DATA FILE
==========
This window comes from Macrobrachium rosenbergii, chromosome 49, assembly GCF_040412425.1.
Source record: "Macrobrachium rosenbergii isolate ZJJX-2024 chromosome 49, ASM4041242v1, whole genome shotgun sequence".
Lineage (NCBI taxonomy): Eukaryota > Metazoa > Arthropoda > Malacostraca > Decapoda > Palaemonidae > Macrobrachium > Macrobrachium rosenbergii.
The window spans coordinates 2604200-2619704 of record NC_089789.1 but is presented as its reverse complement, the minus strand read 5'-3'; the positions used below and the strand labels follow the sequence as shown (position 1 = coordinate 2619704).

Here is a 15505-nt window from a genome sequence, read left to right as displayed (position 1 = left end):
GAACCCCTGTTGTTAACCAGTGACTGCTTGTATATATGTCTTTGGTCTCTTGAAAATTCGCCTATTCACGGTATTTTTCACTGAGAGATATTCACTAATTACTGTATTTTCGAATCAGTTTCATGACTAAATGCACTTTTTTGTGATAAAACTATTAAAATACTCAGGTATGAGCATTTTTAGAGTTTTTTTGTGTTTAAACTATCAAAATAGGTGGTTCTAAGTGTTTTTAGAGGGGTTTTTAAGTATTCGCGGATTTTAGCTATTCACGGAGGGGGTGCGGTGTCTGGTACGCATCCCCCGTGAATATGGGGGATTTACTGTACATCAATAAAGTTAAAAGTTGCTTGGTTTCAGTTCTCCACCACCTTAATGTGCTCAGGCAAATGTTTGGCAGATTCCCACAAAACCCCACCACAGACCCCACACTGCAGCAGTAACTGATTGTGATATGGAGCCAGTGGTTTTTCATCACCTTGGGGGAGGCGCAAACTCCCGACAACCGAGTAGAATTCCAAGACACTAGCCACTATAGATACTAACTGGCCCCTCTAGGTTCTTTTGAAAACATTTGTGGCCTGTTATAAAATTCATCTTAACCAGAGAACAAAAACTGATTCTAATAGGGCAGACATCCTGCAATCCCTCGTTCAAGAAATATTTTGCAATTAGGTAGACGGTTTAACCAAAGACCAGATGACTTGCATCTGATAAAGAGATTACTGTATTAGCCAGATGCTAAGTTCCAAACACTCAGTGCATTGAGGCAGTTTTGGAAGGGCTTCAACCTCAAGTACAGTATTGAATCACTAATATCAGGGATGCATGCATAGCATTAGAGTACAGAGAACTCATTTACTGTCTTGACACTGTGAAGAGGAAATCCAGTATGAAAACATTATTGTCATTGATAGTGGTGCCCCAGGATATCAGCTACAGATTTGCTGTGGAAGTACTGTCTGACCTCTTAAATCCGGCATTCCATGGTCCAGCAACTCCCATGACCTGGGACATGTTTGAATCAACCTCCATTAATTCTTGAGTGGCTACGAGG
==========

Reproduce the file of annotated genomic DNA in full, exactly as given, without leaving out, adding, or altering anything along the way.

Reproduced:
This window comes from Macrobrachium rosenbergii, chromosome 49, assembly GCF_040412425.1.
Source record: "Macrobrachium rosenbergii isolate ZJJX-2024 chromosome 49, ASM4041242v1, whole genome shotgun sequence".
Lineage (NCBI taxonomy): Eukaryota > Metazoa > Arthropoda > Malacostraca > Decapoda > Palaemonidae > Macrobrachium > Macrobrachium rosenbergii.
The window spans coordinates 2604200-2619704 of record NC_089789.1 but is presented as its reverse complement, the minus strand read 5'-3'; the positions used below and the strand labels follow the sequence as shown (position 1 = coordinate 2619704).

Here is a 15505-nt window from a genome sequence, read left to right as displayed (position 1 = left end):
GAACCCCTGTTGTTAACCAGTGACTGCTTGTATATATGTCTTTGGTCTCTTGAAAATTCGCCTATTCACGGTATTTTTCACTGAGAGATATTCACTAATTACTGTATTTTCGAATCAGTTTCATGACTAAATGCACTTTTTTGTGATAAAACTATTAAAATACTCAGGTATGAGCATTTTTAGAGTTTTTTTGTGTTTAAACTATCAAAATAGGTGGTTCTAAGTGTTTTTAGAGGGGTTTTTAAGTATTCGCGGATTTTAGCTATTCACGGAGGGGGTGCGGTGTCTGGTACGCATCCCCCGTGAATATGGGGGATTTACTGTACATCAATAAAGTTAAAAGTTGCTTGGTTTCAGTTCTCCACCACCTTAATGTGCTCAGGCAAATGTTTGGCAGATTCCCACAAAACCCCACCACAGACCCCACACTGCAGCAGTAACTGATTGTGATATGGAGCCAGTGGTTTTTCATCACCTTGGGGGAGGCGCAAACTCCCGACAACCGAGTAGAATTCCAAGACACTAGCCACTATAGATACTAACTGGCCCCTCTAGGTTCTTTTGAAAACATTTGTGGCCTGTTATAAAATTCATCTTAACCAGAGAACAAAAACTGATTCTAATAGGGCAGACATCCTGCAATCCCTCGTTCAAGAAATATTTTGCAATTAGGTAGACGGTTTAACCAAAGACCAGATGACTTGCATCTGATAAAGAGATTACTGTATTAGCCAGATGCTAAGTTCCAAACACTCAGTGCATTGAGGCAGTTTTGGAAGGGCTTCAACCTCAAGTACAGTATTGAATCACTAATATCAGGGATGCATGCATAGCATTAGAGTACAGAGAACTCATTTACTGTCTTGACACTGTGAAGAGGAAATCCAGTATGAAAACATTATTGTCATTGATAGTGGTGCCCCAGGATATCAGCTACAGATTTGCTGTGGAAGTACTGTCTGACCTCTTAAATCCGGCATTCCATGGTCCAGCAACTCCCATGACCTGGGACATGTTTGAATCAACCTCCATTAATTCTTGAGTGGCTACGAGG